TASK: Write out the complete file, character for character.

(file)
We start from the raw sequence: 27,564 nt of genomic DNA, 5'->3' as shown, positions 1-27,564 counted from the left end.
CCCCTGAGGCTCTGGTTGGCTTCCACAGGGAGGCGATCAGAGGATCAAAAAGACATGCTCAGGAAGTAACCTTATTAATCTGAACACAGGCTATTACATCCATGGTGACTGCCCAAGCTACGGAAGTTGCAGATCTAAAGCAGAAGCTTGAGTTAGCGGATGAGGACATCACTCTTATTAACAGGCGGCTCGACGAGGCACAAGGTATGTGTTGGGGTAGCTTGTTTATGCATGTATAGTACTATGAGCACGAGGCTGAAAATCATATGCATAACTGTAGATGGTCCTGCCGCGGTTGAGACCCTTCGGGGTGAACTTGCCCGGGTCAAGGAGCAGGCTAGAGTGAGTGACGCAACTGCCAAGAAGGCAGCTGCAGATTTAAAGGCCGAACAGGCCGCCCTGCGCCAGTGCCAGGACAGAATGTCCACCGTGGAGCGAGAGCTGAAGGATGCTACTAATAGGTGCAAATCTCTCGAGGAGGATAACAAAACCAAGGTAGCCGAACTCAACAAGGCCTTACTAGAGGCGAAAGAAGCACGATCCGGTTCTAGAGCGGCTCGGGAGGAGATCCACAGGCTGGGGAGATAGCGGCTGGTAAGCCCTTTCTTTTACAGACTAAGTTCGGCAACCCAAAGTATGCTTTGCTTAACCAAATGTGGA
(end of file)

We start from the raw sequence: 27,564 nt of genomic DNA, 5'->3' as shown, positions 1-27,564 counted from the left end.
CCCCTGAGGCTCTGGTTGGCTTCCACAGGGAGGCGATCAGAGGATCAAAAAGACATGCTCAGGAAGTAACCTTATTAATCTGAACACAGGCTATTACATCCATGGTGACTGCCCAAGCTACGGAAGTTGCAGATCTAAAGCAGAAGCTTGAGTTAGCGGATGAGGACATCACTCTTATTAACAGGCGGCTCGACGAGGCACAAGGTATGTGTTGGGGTAGCTTGTTTATGCATGTATAGTACTATGAGCACGAGGCTGAAAATCATATGCATAACTGTAGATGGTCCTGCCGCGGTTGAGACCCTTCGGGGTGAACTTGCCCGGGTCAAGGAGCAGGCTAGAGTGAGTGACGCAACTGCCAAGAAGGCAGCTGCAGATTTAAAGGCCGAACAGGCCGCCCTGCGCCAGTGCCAGGACAGAATGTCCACCGTGGAGCGAGAGCTGAAGGATGCTACTAATAGGTGCAAATCTCTCGAGGAGGATAACAAAACCAAGGTAGCCGAACTCAACAAGGCCTTACTAGAGGCGAAAGAAGCACGATCCGGTTCTAGAGCGGCTCGGGAGGAGATCCACAGGCTGGGGAGATAGCGGCTGGTAAGCCCTTTCTTTTACAGACTAAGTTCGGCAACCCAAAGTATGCTTTGCTTAACCAAATGTGGA